'12 Monkeys' Star Aaron Stanford Teases Season 2 Has Everything You Love About Time Travel

Actor Aaron Stanford seems to be better at landing in the right place at the right time than his TV alter ego.

Playing the time-traveling James Cole on Syfy’s reimagining of “12 Monkeys,” Stanford is front and center of one of the most critically praised and cult-beloved series of the past year. Ahead of tonight’s Season 2 premiere, SPINOFF caught up with the star at NBCs Summer Press Day, where he offered a sneak peek at the show’s ever-shifting storyline.

On the new territories, and timelines, explored in Season 2

Aaron Stanford: It’s a lot of fun this year. In Season 1, we basically stuck to the apocalypse of the future, and present day. It was back and forth between that. This year, we get a chance to use the time machine and have a little bit of fun with it.

We get to go to the 1940s and drink cocktails; we get to go to the 1970s and drink Tab and shoot people and drive around in old cop cars; the trenches of World War I – all the stuff that basically everybody loves – anyone who likes time travel, that’s what you love about it. That’s what you want to experience.

One of my favorite films, “Time Bandits,” does a great job of that – of taking people to all these different fantasy places they’d love to go to. So we get into that in Season 2.

On how time-hopping affects Cole

He enjoys it. He really likes it. He’s a person who hasn’t had very much pleasure in his life. He hasn’t had very much pleasure. He hasn’t had very much enjoyment. So he goes to these places and he starts to really have fun and become attached to these places, and not really want to leave when it’s time to leave.

On the evolving relationship dynamics

The core of it is the love story, obviously, between Cassie and Cole, which is this very sort of bittersweet, drawn-out engagement between the two of them where there’s so much simmering tension between them. They never are able quite to make it happen. So that’s very much present in Season 2 as well.

There’s the Jennifer Goines character, who nobody quite really understands. Somehow Cole is able to communicate with her. He’s like the Jennifer Whisperer. Then Deacon has an expanded role as well. So basically, all of the relationships are further explored and all the backstories are expanded.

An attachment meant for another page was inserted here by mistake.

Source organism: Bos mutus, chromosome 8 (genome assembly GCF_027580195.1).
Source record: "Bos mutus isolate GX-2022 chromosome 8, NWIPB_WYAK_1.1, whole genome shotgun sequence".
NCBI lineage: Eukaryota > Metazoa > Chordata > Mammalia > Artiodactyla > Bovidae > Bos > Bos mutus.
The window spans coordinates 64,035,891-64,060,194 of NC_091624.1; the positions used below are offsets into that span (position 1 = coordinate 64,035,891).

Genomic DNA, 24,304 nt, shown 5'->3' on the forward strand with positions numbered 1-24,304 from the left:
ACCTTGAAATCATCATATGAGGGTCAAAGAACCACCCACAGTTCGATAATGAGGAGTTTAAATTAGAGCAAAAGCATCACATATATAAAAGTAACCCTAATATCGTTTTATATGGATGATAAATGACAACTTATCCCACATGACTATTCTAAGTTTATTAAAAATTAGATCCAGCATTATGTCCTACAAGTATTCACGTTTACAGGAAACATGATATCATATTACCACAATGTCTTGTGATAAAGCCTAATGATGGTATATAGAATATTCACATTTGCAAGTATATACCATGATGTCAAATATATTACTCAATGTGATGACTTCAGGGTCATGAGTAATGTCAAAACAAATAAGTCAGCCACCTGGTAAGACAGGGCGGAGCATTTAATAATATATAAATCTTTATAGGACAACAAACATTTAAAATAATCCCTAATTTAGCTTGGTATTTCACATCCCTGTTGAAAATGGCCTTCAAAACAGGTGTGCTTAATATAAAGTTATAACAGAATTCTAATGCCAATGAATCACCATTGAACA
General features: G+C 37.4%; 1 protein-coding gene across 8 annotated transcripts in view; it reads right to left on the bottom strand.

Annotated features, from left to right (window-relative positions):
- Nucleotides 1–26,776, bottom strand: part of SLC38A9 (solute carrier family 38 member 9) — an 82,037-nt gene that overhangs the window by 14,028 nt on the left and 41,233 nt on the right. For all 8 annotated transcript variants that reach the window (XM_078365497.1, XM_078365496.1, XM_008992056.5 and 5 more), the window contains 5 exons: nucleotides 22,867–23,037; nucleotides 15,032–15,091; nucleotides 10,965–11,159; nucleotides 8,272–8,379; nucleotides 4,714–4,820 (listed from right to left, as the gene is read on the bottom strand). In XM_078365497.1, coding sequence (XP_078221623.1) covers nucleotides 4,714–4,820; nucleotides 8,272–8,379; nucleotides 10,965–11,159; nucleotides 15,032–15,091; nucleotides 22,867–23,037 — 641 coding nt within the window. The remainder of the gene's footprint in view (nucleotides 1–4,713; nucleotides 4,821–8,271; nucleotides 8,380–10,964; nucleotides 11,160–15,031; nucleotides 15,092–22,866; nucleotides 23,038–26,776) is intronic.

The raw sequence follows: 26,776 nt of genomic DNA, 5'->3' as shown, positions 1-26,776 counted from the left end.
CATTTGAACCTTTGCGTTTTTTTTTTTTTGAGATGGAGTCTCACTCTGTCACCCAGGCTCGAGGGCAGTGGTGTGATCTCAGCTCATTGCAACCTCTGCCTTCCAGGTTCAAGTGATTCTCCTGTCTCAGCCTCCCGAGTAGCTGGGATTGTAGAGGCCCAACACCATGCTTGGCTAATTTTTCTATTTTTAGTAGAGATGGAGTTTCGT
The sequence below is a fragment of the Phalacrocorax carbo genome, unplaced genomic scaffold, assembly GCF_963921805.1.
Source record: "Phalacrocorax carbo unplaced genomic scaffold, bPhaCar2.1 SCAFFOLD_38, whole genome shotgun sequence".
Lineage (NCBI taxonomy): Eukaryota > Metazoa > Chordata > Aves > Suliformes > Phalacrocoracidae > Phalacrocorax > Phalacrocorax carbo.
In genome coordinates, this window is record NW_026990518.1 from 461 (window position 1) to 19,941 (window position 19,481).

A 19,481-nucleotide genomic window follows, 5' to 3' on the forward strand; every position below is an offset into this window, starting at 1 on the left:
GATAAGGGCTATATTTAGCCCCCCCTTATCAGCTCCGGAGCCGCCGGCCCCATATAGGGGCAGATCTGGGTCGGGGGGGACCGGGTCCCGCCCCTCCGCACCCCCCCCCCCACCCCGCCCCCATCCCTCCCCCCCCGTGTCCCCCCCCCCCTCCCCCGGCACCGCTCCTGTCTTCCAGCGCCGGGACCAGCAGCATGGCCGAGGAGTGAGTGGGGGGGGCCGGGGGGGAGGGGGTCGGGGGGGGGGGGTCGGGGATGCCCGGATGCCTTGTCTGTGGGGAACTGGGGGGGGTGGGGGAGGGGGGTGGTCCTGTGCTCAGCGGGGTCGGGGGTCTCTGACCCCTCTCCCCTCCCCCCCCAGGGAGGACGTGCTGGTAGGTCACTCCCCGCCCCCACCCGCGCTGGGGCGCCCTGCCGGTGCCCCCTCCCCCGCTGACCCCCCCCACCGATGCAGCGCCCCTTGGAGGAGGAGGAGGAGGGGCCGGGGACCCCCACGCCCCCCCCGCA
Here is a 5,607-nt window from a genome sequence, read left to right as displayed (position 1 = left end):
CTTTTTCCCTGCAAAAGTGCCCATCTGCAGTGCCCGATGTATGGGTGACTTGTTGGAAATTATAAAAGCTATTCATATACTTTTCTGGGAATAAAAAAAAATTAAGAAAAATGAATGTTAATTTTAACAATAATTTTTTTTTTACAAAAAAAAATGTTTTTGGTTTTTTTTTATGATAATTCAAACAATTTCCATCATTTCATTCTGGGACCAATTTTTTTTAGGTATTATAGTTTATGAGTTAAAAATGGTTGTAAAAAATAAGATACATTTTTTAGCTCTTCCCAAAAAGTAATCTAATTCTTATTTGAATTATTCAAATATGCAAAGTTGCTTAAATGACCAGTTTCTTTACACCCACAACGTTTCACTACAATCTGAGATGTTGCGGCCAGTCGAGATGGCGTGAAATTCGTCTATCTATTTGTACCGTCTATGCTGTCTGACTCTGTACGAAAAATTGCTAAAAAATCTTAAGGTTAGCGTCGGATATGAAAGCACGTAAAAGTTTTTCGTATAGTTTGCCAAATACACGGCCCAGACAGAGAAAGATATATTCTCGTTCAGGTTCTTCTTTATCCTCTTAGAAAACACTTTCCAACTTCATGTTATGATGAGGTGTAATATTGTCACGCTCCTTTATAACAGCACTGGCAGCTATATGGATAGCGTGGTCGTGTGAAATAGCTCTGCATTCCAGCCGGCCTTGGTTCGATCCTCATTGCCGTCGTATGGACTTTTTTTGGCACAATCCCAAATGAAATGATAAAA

So basically, this season, everything becomes enriched, becomes deeper, and a lot more rewarding because of that.

On finding hope in the dystopian scenario

I personally did find hope in the first season. I think that was the journey. I think the beginning of the season was very bleak and very dark. In the finale when we see Cole make this decision to take on fate, take on destiny, and say “No, I’m going to change things,” I think that’s the moment where the hope is born. That’s where we start going into Season 2. More hope. Hope for all. Hope for all mankind.

On whether Cole is, like his film counterpart, ultimately doomed

Am I destined to die as well? That’s the big question, right? Clearly the show makes a departure from the film very, very quickly. We basically cover, the core mythology of the film is covered in like the first two episodes, and then it just completely branches off into a whole new story. Which is the great thing about remaking films into television shows, is you have a chance to tell a really epic story. You have a chance to tell a novel-sized story as opposed to a short story.

So in terms of where Cole’s ultimately going to end up, it’s anybody’s guess. That would be an interesting ending if they brought it full circle and did that with him too. But we just don’t know.

On making changes to the original mythology

I was a huge fan of the film. Basically everybody involved was as well. So we were very conscious that we were dealing with something that was very sacred. You just have to put that aside, the pressure of it, and just do the best you can with the story.

I mean, the thing about “12 Monkeys” is, the original story of “12 Monkeys” began with a short film called “La Jetée.” It was shot in the ‘60s, which was essentially the same story. Completely different format, completely different length. They remade it into a film, and we took that same base story and turned it into a television show. So it just got passed along to us, basically.

They made a choice. They wanted to make the show very different. You can see that in the casting choices that they made. It just ended up being a very different animal, and from what we’ve seen, the feedback and social media, everyone’s very happy with it and really interested and into seeing where it’s going to go.

“12 Monkeys” airs Mondays at 9 p.m. ET/PT on Syfy.

Supernatural Final Season Poster Heralds the Beginning of the End

More in TV